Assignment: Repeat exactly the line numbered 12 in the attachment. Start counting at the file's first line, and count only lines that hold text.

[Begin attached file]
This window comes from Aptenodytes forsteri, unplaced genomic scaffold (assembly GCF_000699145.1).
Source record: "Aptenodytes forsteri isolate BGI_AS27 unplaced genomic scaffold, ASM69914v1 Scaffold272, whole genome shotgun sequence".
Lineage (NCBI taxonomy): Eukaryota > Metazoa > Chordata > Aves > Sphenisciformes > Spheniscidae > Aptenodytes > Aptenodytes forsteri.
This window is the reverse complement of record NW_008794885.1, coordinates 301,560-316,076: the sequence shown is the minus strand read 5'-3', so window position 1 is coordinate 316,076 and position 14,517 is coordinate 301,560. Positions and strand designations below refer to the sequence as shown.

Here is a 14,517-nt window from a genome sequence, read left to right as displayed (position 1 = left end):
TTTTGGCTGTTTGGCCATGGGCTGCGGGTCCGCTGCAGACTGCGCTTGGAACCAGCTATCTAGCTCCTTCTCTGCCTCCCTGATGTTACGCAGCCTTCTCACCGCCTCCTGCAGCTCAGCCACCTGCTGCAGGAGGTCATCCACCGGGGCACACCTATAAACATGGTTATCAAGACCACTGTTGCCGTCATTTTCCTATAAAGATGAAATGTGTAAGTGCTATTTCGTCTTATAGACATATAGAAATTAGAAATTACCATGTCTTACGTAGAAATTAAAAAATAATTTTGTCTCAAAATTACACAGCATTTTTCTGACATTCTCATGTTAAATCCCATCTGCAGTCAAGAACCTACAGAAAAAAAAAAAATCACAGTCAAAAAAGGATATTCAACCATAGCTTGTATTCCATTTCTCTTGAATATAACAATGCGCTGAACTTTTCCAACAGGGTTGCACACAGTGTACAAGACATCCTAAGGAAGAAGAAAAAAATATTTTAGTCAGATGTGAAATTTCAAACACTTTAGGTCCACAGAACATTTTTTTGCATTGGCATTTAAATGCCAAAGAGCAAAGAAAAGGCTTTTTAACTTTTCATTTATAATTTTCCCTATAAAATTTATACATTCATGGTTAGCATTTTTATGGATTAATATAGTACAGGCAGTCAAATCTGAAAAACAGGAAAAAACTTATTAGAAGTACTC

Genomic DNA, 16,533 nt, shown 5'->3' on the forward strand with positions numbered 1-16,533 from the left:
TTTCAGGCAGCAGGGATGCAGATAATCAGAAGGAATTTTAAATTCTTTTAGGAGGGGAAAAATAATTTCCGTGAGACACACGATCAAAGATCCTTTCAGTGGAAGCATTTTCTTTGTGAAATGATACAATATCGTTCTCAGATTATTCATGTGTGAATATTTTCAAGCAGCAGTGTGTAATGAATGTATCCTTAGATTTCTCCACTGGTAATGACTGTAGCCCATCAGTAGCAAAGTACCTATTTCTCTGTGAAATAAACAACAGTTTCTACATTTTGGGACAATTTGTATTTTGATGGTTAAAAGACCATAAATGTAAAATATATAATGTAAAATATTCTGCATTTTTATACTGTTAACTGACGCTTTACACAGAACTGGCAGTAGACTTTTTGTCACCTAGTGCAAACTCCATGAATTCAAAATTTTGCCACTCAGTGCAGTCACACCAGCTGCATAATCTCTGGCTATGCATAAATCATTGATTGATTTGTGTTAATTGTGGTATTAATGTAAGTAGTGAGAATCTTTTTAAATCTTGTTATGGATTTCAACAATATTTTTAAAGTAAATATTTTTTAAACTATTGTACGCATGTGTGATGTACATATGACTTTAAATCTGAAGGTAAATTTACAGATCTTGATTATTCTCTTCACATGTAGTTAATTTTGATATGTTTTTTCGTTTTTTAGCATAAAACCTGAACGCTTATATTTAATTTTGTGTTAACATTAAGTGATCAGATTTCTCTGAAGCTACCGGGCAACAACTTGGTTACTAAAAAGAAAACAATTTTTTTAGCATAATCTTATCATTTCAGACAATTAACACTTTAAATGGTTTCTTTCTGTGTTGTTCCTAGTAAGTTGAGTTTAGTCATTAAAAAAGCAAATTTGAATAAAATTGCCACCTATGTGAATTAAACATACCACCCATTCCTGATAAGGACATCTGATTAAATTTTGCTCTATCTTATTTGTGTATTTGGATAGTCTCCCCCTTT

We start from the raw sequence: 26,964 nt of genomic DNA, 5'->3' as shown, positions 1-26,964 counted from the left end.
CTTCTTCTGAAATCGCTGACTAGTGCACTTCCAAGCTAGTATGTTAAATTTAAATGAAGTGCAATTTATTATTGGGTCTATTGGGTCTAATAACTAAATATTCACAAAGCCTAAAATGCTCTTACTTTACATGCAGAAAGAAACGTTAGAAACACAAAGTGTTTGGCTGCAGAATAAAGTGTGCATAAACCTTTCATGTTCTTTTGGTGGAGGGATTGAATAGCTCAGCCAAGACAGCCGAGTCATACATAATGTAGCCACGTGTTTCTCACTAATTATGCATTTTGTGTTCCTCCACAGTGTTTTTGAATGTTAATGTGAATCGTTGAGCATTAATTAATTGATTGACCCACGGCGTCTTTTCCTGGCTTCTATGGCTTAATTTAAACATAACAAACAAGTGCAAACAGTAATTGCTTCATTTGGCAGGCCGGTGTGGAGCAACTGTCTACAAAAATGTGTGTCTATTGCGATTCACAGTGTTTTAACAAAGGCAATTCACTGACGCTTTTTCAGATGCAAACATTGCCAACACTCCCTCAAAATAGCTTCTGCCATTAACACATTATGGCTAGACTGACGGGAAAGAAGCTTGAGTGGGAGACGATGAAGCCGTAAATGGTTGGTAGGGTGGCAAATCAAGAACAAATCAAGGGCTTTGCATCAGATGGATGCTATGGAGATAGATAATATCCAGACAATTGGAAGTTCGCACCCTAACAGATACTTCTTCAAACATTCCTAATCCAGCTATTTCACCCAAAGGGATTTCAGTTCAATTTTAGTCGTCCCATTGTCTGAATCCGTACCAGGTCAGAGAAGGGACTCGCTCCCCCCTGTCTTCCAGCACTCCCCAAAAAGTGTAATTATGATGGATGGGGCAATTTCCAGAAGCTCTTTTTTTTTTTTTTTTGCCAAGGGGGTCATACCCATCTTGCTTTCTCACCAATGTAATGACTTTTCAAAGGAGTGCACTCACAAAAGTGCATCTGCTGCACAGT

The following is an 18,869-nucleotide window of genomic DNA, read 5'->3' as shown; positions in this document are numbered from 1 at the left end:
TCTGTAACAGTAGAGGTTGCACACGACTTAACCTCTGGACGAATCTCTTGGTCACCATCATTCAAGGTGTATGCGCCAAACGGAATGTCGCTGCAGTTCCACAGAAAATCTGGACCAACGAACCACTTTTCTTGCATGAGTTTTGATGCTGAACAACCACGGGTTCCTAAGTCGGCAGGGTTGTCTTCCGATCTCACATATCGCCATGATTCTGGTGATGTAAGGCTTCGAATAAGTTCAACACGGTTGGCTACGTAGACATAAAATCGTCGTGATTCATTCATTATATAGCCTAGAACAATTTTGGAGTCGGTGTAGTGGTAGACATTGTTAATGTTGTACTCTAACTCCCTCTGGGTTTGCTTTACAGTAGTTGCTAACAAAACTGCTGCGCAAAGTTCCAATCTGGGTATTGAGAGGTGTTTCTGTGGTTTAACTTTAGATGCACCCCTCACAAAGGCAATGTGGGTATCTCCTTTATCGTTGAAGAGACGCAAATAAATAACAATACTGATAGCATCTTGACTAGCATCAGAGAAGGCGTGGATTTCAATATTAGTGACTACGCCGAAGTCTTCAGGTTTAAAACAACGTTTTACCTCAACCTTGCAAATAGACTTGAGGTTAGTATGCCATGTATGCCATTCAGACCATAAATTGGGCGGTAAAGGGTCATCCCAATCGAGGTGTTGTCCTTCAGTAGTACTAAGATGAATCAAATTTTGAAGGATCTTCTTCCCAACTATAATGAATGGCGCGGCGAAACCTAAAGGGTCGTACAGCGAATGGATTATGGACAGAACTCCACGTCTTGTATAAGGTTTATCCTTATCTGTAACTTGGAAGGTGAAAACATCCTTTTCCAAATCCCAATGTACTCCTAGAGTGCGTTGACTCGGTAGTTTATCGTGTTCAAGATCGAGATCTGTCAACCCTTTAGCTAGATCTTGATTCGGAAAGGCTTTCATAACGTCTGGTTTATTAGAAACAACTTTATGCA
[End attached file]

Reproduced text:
TCTGTAACAGTAGAGGTTGCACACGACTTAACCTCTGGACGAATCTCTTGGTCACCATCATTCAAGGTGTATGCGCCAAACGGAATGTCGCTGCAGTTCCACAGAAAATCTGGACCAACGAACCACTTTTCTTGCATGAGTTTTGATGCTGAACAACCACGGGTTCCTAAGTCGGCAGGGTTGTCTTCCGATCTCACATATCGCCATGATTCTGGTGATGTAAGGCTTCGAATAAGTTCAACACGGTTGGCTACGTAGACATAAAATCGTCGTGATTCATTCATTATATAGCCTAGAACAATTTTGGAGTCGGTGTAGTGGTAGACATTGTTAATGTTGTACTCTAACTCCCTCTGGGTTTGCTTTACAGTAGTTGCTAACAAAACTGCTGCGCAAAGTTCCAATCTGGGTATTGAGAGGTGTTTCTGTGGTTTAACTTTAGATGCACCCCTCACAAAGGCAATGTGGGTATCTCCTTTATCGTTGAAGAGACGCAAATAAATAACAATACTGATAGCATCTTGACTAGCATCAGAGAAGGCGTGGATTTCAATATTAGTGACTACGCCGAAGTCTTCAGGTTTAAAACAACGTTTTACCTCAACCTTGCAAATAGACTTGAGGTTAGTATGCCATGTATGCCATTCAGACCATAAATTGGGCGGTAAAGGGTCATCCCAATCGAGGTGTTGTCCTTCAGTAGTACTAAGATGAATCAAATTTTGAAGGATCTTCTTCCCAACTATAATGAATGGCGCGGCGAAACCTAAAGGGTCGTACAGCGAATGGATTATGGACAGAACTCCACGTCTTGTATAAGGTTTATCCTTATCTGTAACTTGGAAGGTGAAAACATCCTTTTCCAAATCCCAATGTACTCCTAGAGTGCGTTGACTCGGTAGTTTATCGTGTTCAAGATCGAGATCTGTCAACCCTTTAGCTAGATCTTGATTCGGAAAGGCTTTCATAACGTCTGGTTTATTAGAAACAACTTTATGCA